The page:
March 31, 2014
It happened again! Was it rude or racist?
A few weeks ago, I discussed a troubling experience in a restaurant when my husband and I were approached by two white men with their faces painted black for Carnival. I discussed how deeply offended I was by their decision to wear such a costume and think that it was both appropriate and humorous. On further reflection, I questioned whether they were racists or “just” ignorant. And I concluded that “just” ignorant can be as dangerous (and unacceptable) as racist.
It appears that I was right: Ignorance can be very dangerous.
President Obama recently visited Belgium. Whenever an important person is visiting Brussels, there is a lot of discussion, controversy and debate in the days leading up to the official visit. Not all of it is serious or deep. Some things are personal, satirical, and even humorous. These are all good things.
A Belgian newspaper (called De Morgen) went too far. In fact, it went so far that it made me ask:
Was this racism or “just” rude?
As an African American, I often need to ask myself this question in the following real-life situations:
- When I have exceptionally bad service at a restaurant
- When I am ignored when waiting for assistance at a store
- When people look at me strangely when walking through my neighborhood
- When a security guard follows me through a grocery store
- When I am given a bad table at a restaurant though many great tables are available
- When the person behind me in line gets served before me.
Well, I think that you see where I’m going with this.
Is this rudeness or racism?
Back to the Obamas.
The newspaper, in what it described as a satirical story, altered a picture of President and Mrs. Obama to make them appear to have ape-like features! It was unmistakably recognizable as the Obamas, but the pictures were changed to add the characteristics of monkeys.
When I saw this picture, I was stunned. Stupefied. Shocked. Speechless.
I have deliberately chosen not to display the picture on this post because of its offensiveness. If you want to see the picture (and I understand your curiosity and need to judge for yourself), it can be found here. Look if you like, but please return here.
Are these pictures an act of journalistic racism, an abuse of the hard-won privileges awarded to the press? Or are they the ignorant, irresponsible, and simply rude act of people who don’t understand or respect other cultures, or understand a newspaper’s fiduciary responsibility to society?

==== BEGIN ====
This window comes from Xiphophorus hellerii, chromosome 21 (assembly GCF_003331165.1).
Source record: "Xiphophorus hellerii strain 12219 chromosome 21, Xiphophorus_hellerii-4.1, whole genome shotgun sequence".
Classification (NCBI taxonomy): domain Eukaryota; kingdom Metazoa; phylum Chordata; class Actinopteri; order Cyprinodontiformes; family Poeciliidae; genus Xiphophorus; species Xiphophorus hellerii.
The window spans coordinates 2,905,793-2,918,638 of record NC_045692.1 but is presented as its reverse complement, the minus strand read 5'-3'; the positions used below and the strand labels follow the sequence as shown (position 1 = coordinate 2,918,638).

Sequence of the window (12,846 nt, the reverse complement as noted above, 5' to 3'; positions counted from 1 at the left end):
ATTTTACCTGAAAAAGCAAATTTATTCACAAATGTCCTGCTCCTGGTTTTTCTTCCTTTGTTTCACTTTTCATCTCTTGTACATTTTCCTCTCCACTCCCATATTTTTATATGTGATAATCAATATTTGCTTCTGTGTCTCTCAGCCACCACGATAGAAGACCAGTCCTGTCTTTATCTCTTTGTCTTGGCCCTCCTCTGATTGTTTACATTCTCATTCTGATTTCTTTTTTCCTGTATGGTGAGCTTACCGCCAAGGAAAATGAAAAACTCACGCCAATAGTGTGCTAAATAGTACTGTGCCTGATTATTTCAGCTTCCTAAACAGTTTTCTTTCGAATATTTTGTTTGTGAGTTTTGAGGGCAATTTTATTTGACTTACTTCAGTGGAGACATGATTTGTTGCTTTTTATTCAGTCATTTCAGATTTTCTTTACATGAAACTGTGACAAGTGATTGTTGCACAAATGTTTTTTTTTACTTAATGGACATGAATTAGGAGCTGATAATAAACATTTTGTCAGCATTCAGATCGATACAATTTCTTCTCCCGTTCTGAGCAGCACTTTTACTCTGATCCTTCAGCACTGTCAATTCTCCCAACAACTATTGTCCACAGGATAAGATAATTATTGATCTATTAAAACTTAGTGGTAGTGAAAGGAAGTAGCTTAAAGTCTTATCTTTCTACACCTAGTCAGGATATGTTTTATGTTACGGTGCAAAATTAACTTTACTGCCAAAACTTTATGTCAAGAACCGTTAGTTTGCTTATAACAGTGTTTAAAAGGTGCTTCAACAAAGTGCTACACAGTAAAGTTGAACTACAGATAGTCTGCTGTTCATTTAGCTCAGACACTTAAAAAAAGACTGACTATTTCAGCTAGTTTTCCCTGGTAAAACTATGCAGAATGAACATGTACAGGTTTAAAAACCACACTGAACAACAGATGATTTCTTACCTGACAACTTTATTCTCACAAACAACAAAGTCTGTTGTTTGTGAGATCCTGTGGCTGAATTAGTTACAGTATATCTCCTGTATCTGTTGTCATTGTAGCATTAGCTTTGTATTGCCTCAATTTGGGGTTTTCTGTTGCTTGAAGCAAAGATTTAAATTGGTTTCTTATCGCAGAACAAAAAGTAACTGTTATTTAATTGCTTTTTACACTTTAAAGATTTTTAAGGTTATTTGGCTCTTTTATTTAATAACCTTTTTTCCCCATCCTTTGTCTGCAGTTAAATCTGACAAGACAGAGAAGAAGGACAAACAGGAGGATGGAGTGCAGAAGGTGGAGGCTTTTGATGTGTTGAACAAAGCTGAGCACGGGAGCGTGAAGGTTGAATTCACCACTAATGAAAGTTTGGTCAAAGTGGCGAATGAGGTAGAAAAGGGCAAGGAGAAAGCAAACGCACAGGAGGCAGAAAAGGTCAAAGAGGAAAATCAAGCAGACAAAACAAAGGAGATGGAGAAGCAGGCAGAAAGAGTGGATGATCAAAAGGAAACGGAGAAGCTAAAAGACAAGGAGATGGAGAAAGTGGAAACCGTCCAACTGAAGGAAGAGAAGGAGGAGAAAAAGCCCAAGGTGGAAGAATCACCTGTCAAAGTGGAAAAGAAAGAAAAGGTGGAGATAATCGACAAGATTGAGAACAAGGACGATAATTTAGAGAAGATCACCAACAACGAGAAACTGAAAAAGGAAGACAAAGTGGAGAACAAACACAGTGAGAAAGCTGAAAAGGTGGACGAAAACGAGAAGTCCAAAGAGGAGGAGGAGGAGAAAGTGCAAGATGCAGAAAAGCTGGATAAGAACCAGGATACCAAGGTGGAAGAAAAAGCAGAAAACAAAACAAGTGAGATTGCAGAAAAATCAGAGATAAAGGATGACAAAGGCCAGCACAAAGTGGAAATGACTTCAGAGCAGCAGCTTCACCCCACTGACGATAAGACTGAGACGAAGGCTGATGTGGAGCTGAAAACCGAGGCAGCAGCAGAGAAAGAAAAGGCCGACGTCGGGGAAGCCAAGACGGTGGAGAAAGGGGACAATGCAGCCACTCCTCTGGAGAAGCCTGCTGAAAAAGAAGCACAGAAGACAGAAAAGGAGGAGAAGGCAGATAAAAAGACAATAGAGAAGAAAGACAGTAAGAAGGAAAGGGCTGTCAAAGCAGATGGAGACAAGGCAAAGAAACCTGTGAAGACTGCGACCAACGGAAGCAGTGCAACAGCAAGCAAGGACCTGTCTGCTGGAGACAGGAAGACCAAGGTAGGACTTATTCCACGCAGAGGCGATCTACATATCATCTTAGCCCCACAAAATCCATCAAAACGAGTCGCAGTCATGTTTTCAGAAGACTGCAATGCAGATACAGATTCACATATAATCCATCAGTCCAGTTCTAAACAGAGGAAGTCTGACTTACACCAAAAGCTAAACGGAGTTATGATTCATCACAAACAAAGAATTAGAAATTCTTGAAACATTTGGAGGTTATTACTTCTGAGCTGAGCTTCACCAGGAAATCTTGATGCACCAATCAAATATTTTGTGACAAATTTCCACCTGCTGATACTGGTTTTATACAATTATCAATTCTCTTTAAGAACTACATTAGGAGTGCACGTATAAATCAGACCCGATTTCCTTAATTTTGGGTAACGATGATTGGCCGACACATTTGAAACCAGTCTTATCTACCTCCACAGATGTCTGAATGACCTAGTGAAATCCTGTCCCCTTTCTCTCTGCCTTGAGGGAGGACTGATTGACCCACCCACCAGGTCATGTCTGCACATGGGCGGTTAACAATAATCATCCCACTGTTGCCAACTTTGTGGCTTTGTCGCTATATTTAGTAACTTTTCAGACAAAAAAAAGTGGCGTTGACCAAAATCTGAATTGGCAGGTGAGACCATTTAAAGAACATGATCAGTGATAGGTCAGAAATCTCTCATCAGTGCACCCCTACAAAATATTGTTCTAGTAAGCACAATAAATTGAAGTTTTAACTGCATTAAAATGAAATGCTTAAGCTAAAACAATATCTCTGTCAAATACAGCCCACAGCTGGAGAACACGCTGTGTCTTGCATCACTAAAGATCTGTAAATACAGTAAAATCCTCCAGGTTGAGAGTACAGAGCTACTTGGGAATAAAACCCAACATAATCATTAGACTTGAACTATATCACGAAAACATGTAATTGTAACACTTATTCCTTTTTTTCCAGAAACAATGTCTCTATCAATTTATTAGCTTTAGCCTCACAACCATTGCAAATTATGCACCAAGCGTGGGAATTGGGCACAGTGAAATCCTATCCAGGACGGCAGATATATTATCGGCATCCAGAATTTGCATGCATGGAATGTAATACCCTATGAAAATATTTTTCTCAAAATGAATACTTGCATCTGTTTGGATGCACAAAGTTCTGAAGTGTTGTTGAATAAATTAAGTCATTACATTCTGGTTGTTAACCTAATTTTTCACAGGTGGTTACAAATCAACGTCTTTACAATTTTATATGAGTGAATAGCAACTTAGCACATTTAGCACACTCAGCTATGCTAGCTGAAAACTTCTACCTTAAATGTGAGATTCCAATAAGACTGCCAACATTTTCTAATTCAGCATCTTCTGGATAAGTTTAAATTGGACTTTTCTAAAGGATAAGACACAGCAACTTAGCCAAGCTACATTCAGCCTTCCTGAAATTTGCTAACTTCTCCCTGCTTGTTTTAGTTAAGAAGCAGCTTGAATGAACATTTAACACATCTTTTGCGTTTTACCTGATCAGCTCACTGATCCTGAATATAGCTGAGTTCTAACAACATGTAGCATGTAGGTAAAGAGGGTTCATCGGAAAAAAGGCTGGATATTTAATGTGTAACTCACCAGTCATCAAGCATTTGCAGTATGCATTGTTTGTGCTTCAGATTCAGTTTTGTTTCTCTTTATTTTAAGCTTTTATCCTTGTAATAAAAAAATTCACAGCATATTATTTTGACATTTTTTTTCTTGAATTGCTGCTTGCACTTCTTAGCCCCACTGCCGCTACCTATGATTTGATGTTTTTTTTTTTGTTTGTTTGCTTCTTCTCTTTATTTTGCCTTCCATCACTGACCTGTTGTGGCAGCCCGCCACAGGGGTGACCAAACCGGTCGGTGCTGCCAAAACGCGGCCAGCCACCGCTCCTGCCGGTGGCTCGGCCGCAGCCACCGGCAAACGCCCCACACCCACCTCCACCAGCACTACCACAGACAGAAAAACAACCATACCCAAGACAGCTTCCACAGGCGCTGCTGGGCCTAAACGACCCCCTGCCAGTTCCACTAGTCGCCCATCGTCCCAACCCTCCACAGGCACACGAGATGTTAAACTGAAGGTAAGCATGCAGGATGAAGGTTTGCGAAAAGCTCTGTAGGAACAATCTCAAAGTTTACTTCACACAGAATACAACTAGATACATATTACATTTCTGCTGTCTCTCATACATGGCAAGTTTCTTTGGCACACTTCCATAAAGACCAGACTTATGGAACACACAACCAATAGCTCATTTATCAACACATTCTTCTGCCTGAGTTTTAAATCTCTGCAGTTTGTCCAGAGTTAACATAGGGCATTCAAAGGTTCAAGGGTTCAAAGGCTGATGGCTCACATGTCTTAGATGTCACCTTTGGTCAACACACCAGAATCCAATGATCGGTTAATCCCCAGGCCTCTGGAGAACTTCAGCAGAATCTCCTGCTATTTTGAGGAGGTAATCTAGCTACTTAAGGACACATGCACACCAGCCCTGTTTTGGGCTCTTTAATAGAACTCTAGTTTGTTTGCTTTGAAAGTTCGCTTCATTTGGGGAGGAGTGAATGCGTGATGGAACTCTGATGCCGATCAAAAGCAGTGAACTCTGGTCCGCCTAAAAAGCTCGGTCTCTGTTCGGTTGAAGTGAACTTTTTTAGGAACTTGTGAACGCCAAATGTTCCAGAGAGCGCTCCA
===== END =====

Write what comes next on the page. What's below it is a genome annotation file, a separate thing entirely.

Perhaps it doesn’t make a difference.
Does it make a difference that the newspaper has apologized?
No. The mentality that allowed the editor of the newspaper to print such a picture presents a picture of the newspaper itself. That picture says it is acceptable to treat certain groups of people with less respect, to view black people as less than human, and to disregard the rights, history, and struggles (and dignity) of all black people.
Just like the painted-faced men who entered the restaurant, these pictures are offensive and dangerous. And the trend is going in the wrong direction—towards separation rather than unity, towards animosity rather than understanding, and, most importantly, towards hatred rather than harmony.
It has to stop.
What can we do?
- We can—indeed, we must—speak out against such actions by newspapers, governments, and individuals.
- We can—again, we must—express our outrage that these types of actions are permitted, particularly by a newspaper.
- We can—finally, we must—understand that this was an not isolated act of ignorance or rudeness, but an act of racial discrimination that degrades and endangers all people of color.
How many more people will be followed in a department store, given terrible service, refused a place to live or a job, or looked at suspiciously before society understands that ignorance is not harmless–and rudeness is, sometimes, racism?
I applaud those people who have already expressed their outrage to the newspaper. I am reminded of words by Buddhist Daisaku Ikeda who said,
When stones are cast at good people, when the rights of honest, hard-working people are trampled, we should be angry! When anyone anywhere around the world discriminates against another, we should burn with indignation! Raise your voices!
Let’s raise our voices against racism and all the other “-isms” that belittle, degrade, and endanger others. The time really has come to judge people only by the content of their character!